> +	hsize = size / 64;
> +	if (hsize < 16)
>  		hsize = 16;

Since I'm not that familiar with the directory hash table, I'm curious
about our choice of hash table size (which is hsize, right?).  IIRC most
CS textbooks tell you to pick a "clever" hash table size that's a prime
number just in case the values are unevenly distributed.

I don't know if that's the case here because I haven't studied the
directory name hash in detail, but I wonder, do we have a way to measure
the length of the hash chains?  Or at least the evenness of them?

I'm vaguely wondering if there's more gains to be had here.  Mmm science
projects...

(The rest of the code here looks reasonable to me, fwiw.)

--D

> -	if ((hashtab = calloc(DIR_HASH_TAB_SIZE(hsize), 1)) == NULL)
> +
> +	/*
> +	 * Try to allocate as large a hash table as possible. Failure to
> +	 * allocate isn't fatal, it will just result in slower performance as we
> +	 * reduce the size of the table.
> +	 */
> +	while (hsize >= 16) {
> +		hashtab = calloc(DIR_HASH_TAB_SIZE(hsize), 1);
> +		if (hashtab)
> +			break;
> +		hsize /= 2;
> +	}
> +	if (!hashtab)
>  		do_error(_("calloc failed in dir_hash_init\n"));
>  	hashtab->size = hsize;
>  	hashtab->byhash = (struct dir_hash_ent **)((char *)hashtab +
> -- 
> 2.28.0
>
diff mbox series

Patch

diff --git a/repair/phase6.c b/repair/phase6.c
index 21f49dd748e1..7dd6130056ee 100644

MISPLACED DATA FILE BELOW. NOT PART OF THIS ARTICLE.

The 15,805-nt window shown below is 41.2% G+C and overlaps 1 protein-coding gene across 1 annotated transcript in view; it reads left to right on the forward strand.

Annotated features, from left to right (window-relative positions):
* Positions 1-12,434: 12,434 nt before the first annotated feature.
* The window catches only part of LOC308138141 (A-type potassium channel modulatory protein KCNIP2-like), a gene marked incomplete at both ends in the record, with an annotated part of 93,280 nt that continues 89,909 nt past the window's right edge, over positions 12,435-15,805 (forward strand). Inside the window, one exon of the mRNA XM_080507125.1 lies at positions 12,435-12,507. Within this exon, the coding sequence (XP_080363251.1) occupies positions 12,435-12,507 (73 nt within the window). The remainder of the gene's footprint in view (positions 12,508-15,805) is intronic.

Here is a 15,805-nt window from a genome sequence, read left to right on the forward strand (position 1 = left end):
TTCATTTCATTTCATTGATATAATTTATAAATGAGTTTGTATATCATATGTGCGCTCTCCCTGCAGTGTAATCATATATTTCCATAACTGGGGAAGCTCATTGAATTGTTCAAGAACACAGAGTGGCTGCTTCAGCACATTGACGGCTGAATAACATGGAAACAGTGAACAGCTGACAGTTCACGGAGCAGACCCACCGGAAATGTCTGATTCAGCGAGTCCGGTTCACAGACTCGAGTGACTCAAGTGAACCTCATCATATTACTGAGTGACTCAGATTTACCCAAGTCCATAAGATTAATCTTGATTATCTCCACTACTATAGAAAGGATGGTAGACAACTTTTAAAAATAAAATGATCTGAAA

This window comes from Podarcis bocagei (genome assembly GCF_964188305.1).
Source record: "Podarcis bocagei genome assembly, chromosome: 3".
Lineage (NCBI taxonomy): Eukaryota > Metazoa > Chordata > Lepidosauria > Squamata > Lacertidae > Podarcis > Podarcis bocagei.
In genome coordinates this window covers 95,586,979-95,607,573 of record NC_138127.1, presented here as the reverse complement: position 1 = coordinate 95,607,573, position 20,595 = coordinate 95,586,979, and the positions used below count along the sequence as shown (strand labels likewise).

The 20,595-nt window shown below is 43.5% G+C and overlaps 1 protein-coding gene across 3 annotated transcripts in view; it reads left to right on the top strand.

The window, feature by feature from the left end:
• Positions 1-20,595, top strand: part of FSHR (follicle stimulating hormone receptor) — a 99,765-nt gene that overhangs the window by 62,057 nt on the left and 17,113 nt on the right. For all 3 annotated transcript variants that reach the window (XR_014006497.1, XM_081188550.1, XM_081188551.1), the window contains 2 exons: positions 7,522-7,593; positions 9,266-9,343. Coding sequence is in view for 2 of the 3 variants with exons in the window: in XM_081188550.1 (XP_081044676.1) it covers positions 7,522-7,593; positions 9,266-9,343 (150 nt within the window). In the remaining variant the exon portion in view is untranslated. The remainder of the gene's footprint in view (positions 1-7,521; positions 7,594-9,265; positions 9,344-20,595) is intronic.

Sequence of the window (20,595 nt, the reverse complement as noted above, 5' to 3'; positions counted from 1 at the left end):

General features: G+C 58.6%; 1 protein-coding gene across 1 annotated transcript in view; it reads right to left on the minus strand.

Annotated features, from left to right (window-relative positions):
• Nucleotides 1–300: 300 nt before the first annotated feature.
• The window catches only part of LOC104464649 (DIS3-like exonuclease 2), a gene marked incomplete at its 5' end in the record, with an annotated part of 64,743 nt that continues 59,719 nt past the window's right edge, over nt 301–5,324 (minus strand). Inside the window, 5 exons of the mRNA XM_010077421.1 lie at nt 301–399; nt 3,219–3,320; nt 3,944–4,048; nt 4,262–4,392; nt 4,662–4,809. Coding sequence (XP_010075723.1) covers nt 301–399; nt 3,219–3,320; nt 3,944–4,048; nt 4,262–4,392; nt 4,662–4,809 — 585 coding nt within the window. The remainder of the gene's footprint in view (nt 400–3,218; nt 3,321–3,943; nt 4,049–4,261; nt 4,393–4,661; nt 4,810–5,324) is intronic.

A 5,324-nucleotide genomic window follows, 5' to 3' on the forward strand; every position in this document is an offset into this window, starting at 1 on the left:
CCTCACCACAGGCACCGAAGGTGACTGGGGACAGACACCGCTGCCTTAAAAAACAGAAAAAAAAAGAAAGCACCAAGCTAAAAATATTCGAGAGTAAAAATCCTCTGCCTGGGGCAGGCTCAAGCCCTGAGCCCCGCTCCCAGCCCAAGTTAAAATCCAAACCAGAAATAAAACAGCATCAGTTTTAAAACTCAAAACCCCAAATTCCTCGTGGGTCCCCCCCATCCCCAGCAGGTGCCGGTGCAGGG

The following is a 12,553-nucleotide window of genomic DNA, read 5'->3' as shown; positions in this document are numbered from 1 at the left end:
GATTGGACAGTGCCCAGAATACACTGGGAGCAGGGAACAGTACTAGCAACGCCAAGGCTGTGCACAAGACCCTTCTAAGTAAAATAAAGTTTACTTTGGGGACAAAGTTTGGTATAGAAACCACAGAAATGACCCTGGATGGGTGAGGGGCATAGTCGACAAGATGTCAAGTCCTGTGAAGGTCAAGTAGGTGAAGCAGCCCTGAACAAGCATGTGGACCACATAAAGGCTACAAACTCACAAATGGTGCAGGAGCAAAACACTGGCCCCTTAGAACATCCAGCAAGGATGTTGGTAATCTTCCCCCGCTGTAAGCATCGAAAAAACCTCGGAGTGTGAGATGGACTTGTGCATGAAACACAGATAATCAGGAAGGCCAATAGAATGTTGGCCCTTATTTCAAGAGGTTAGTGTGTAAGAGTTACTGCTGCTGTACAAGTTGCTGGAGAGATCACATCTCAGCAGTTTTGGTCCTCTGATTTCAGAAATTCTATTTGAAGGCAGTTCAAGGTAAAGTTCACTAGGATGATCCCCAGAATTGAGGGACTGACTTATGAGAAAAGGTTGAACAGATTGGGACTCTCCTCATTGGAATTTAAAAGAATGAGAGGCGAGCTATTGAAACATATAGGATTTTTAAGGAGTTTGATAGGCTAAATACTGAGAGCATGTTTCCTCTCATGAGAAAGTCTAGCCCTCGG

--- a/repair/phase6.c
+++ b/repair/phase6.c
@@ -288,19 +288,37 @@  dir_hash_done(
 	free(hashtab);
 }
 
+/*
+ * Create a directory hash index structure based on the size of the directory we
+ * are about to try to repair. The size passed in is the size of the data
+ * segment of the directory in bytes, so we don't really know exactly how many
+ * entries are in it. Hence assume an entry size of around 64 bytes - that's a
+ * name length of 40+ bytes so should cover a most situations with large
+ * really directories.
+ */
 static struct dir_hash_tab *
 dir_hash_init(
 	xfs_fsize_t		size)
 {
-	struct dir_hash_tab	*hashtab;
+	struct dir_hash_tab	*hashtab = NULL;
 	int			hsize;
 
-	hsize = size / (16 * 4);
-	if (hsize > 65536)
-		hsize = 63336;
-	else if (hsize < 16)
+	hsize = size / 64;
+	if (hsize < 16)
 		hsize = 16;
-	if ((hashtab = calloc(DIR_HASH_TAB_SIZE(hsize), 1)) == NULL)
+
+	/*
+	 * Try to allocate as large a hash table as possible. Failure to
+	 * allocate isn't fatal, it will just result in slower performance as we
+	 * reduce the size of the table.
+	 */
+	while (hsize >= 16) {
+		hashtab = calloc(DIR_HASH_TAB_SIZE(hsize), 1);
+		if (hashtab)
+			break;
+		hsize /= 2;
+	}
+	if (!hashtab)
 		do_error(_("calloc failed in dir_hash_init\n"));
 	hashtab->size = hsize;
 	hashtab->byhash = (struct dir_hash_ent **)((char *)hashtab +